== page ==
What You Need To Know About Solar Pool Covers

If you have an outdoor swimming pool, chances are you've put it somewhere that also catches a decent amount of sunlight. Solar power has always been the simplest way to heat water to swim in, whether it's the sea, a lake, or an amazingly designed swimming pool in your backyard. According to Dummies, the most effective and most cost-effective solar heating system out there is a solar pool cover. You can get one large enough for an average-sized pool for a few hundred dollars, and they can extend the usable season of your pool by weeks or even months at either end of the summer.

Solar pool covers look a lot like regular pool covers — at their most basic, they are plastic sheets that cover the surface of the water, stopping debris from falling in. They can be darkly colored to absorb heat from the sun or made of clear, bubble-filled plastic, a bit like bubble wrap.

What solar pool covers don't do is stop children or animals from falling into the pool. They float on top of the water, stopping water from evaporating, and retaining heat from the sun. In an in-ground pool, this can amount to a 5-degree Fahrenheit increase in pool water temperature when covered for 12 hours at a time.

What are the benefits of solar pool covers?

According to the US Department of Energy, using a swimming pool cover can dramatically reduce the costs of keeping your pool heated. Even using a basic plastic sheet will — if fitted correctly — stop evaporation, like putting a lid on a boiling pot on the stove. Though plastic sheets that aren't designed for pools are likely to rip and only last about one summer with the chemicals and UV exposure.

Evaporation accounts for up to a 70% of energy loss and a loss of up to 75% of the heat for both indoor and outdoor pools. It also removes the water in your pool and some of the chemicals you use to keep your pool clean. So as well as higher water bills, unchecked evaporation can also lead to inaccurate chemical concentrations.

The insulating power of a solar pool cover doesn't just increase the water temperature for the spring and fall months when you might otherwise not be able to swim. Medallion Energy emphasizes the stabilizing effect of better pool insulation. If you live somewhere where summer sunshine is inconsistent, having a solar pool cover will make sure that your pool is still toasty warm, even if the sunshine decides to hide for a few days!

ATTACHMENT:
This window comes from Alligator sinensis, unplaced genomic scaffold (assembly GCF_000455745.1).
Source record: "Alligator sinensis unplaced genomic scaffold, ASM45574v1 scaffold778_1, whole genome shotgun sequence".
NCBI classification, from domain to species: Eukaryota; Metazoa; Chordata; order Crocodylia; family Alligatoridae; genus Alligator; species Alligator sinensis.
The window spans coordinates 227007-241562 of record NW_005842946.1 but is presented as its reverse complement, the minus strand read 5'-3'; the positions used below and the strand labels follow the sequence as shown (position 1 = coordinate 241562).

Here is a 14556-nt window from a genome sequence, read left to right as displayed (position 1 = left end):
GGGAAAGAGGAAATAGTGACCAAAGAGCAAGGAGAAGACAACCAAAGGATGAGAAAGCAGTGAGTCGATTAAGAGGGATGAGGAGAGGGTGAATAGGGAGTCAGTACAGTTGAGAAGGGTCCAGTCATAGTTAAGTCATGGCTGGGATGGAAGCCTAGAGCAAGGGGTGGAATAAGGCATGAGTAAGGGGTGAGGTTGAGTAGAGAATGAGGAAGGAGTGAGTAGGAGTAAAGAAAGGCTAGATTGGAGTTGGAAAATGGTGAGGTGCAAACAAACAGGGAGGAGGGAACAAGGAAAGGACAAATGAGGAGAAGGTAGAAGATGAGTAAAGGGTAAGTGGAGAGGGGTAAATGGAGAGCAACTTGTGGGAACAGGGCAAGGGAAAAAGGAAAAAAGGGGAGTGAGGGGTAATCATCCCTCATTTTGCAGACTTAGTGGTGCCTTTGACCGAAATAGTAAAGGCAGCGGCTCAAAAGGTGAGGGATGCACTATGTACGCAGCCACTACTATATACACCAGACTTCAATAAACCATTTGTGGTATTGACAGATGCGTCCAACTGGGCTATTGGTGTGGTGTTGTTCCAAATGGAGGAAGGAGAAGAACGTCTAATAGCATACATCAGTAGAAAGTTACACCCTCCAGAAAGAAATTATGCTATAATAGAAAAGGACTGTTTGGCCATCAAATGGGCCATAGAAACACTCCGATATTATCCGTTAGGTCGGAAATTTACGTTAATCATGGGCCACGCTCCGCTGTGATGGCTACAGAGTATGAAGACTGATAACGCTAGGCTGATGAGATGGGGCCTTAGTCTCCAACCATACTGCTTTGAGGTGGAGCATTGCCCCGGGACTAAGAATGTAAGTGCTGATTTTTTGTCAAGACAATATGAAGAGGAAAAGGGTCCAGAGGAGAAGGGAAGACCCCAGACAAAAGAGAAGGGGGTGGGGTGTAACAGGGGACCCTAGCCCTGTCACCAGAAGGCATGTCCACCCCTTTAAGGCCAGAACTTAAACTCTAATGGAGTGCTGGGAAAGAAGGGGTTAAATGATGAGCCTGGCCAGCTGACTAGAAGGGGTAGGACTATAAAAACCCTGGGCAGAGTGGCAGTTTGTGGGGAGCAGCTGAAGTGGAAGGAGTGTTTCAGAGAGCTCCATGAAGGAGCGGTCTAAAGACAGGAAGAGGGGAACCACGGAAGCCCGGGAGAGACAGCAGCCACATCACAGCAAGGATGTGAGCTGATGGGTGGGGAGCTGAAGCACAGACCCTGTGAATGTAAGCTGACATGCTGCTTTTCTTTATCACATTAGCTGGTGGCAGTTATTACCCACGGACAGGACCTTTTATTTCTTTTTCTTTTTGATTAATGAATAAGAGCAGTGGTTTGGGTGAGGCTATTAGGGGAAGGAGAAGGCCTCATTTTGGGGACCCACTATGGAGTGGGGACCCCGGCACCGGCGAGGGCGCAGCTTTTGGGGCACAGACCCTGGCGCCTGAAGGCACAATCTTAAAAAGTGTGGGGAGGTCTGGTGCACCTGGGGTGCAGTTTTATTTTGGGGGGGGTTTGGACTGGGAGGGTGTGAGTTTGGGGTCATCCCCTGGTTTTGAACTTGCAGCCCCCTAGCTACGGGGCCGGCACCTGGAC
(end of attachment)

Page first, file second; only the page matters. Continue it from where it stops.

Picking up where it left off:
Three different types of solar pool cover

Solar blankets look like a regular pool cover, but as mentioned above, they might be a thick layer of dark material that absorbs and retains the sun's heat, or something like bubble wrap, which allows the sun's rays through and traps the heat underneath like a greenhouse. These can concentrate UV rays into the pool and break down chlorine at a faster rate, according to Swimmingpool.com, so test regularly. They have a lifespan of one to three years.

Solar rings are an option for those with eccentrically-shaped pools or who prefer a more decorative approach than 'cover it with a fancy tarp.' Per PoolCareGuy, solar rings are a collection of smaller plastic shields that connect to each other with magnets. They won't cover the whole pool, though, so they're less efficient than the full blanket. Solar rings often have some gaps between them and at the edge of the pool, which will, of course, be a magnet for debris.

For those who want to give the illusion of an open pool but still address the problem of evaporation, the best option is a Liquid Solar Cover, as detailed by Auto Pool Reel. These are chemical solutions that form an invisible layer on top of the water's surface. They are non-toxic and still very effective at stopping evaporation. Of course, they won't stop debris from falling into the pool and can be quite expensive over time, as you have to add more chemicals each month.